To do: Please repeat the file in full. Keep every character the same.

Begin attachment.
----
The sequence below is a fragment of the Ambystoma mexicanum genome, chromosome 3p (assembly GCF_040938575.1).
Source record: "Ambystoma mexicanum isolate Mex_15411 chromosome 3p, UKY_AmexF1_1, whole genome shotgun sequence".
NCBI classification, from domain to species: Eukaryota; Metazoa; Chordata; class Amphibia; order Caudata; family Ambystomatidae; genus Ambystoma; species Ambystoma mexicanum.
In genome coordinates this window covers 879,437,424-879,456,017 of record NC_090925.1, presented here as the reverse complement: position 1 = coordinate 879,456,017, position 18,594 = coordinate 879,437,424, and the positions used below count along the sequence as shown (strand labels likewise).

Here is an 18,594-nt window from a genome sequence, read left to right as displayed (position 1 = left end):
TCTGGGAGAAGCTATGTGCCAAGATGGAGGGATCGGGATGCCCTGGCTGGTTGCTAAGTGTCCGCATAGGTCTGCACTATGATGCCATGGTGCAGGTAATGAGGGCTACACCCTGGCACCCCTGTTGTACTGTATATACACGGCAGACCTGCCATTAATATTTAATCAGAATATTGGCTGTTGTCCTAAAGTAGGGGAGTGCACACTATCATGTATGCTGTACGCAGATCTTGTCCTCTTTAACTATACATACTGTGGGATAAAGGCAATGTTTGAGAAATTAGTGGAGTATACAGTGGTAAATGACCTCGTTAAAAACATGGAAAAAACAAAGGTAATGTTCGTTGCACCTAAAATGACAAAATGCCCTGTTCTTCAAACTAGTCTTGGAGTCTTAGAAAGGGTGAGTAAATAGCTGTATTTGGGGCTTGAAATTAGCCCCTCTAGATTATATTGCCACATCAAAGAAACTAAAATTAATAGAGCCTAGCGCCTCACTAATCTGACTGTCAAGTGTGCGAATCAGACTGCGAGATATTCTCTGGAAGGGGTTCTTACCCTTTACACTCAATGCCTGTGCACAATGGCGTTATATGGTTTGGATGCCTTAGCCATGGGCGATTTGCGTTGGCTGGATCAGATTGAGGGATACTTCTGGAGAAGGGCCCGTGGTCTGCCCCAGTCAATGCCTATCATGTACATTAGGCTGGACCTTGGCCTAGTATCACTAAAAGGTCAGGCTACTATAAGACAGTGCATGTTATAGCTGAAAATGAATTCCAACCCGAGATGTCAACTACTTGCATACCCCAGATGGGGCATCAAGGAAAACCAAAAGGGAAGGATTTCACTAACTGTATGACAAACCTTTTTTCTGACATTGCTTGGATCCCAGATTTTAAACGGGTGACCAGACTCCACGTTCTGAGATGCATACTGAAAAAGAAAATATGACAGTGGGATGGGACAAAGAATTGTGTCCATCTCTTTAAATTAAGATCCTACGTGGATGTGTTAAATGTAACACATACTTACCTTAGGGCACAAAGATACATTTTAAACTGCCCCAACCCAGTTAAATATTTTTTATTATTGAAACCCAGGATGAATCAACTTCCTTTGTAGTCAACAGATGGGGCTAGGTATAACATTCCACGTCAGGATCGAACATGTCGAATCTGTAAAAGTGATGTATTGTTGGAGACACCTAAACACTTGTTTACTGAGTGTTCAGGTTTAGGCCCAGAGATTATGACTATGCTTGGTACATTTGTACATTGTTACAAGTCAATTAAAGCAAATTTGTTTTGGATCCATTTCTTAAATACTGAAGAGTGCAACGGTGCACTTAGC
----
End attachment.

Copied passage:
The sequence below is a fragment of the Ambystoma mexicanum genome, chromosome 3p (assembly GCF_040938575.1).
Source record: "Ambystoma mexicanum isolate Mex_15411 chromosome 3p, UKY_AmexF1_1, whole genome shotgun sequence".
NCBI classification, from domain to species: Eukaryota; Metazoa; Chordata; class Amphibia; order Caudata; family Ambystomatidae; genus Ambystoma; species Ambystoma mexicanum.
In genome coordinates this window covers 879,437,424-879,456,017 of record NC_090925.1, presented here as the reverse complement: position 1 = coordinate 879,456,017, position 18,594 = coordinate 879,437,424, and the positions used below count along the sequence as shown (strand labels likewise).

Here is an 18,594-nt window from a genome sequence, read left to right as displayed (position 1 = left end):
TCTGGGAGAAGCTATGTGCCAAGATGGAGGGATCGGGATGCCCTGGCTGGTTGCTAAGTGTCCGCATAGGTCTGCACTATGATGCCATGGTGCAGGTAATGAGGGCTACACCCTGGCACCCCTGTTGTACTGTATATACACGGCAGACCTGCCATTAATATTTAATCAGAATATTGGCTGTTGTCCTAAAGTAGGGGAGTGCACACTATCATGTATGCTGTACGCAGATCTTGTCCTCTTTAACTATACATACTGTGGGATAAAGGCAATGTTTGAGAAATTAGTGGAGTATACAGTGGTAAATGACCTCGTTAAAAACATGGAAAAAACAAAGGTAATGTTCGTTGCACCTAAAATGACAAAATGCCCTGTTCTTCAAACTAGTCTTGGAGTCTTAGAAAGGGTGAGTAAATAGCTGTATTTGGGGCTTGAAATTAGCCCCTCTAGATTATATTGCCACATCAAAGAAACTAAAATTAATAGAGCCTAGCGCCTCACTAATCTGACTGTCAAGTGTGCGAATCAGACTGCGAGATATTCTCTGGAAGGGGTTCTTACCCTTTACACTCAATGCCTGTGCACAATGGCGTTATATGGTTTGGATGCCTTAGCCATGGGCGATTTGCGTTGGCTGGATCAGATTGAGGGATACTTCTGGAGAAGGGCCCGTGGTCTGCCCCAGTCAATGCCTATCATGTACATTAGGCTGGACCTTGGCCTAGTATCACTAAAAGGTCAGGCTACTATAAGACAGTGCATGTTATAGCTGAAAATGAATTCCAACCCGAGATGTCAACTACTTGCATACCCCAGATGGGGCATCAAGGAAAACCAAAAGGGAAGGATTTCACTAACTGTATGACAAACCTTTTTTCTGACATTGCTTGGATCCCAGATTTTAAACGGGTGACCAGACTCCACGTTCTGAGATGCATACTGAAAAAGAAAATATGACAGTGGGATGGGACAAAGAATTGTGTCCATCTCTTTAAATTAAGATCCTACGTGGATGTGTTAAATGTAACACATACTTACCTTAGGGCACAAAGATACATTTTAAACTGCCCCAACCCAGTTAAATATTTTTTATTATTGAAACCCAGGATGAATCAACTTCCTTTGTAGTCAACAGATGGGGCTAGGTATAACATTCCACGTCAGGATCGAACATGTCGAATCTGTAAAAGTGATGTATTGTTGGAGACACCTAAACACTTGTTTACTGAGTGTTCAGGTTTAGGCCCAGAGATTATGACTATGCTTGGTACATTTGTACATTGTTACAAGTCAATTAAAGCAAATTTGTTTTGGATCCATTTCTTAAATACTGAAGAGTGCAACGGTGCACTTAGC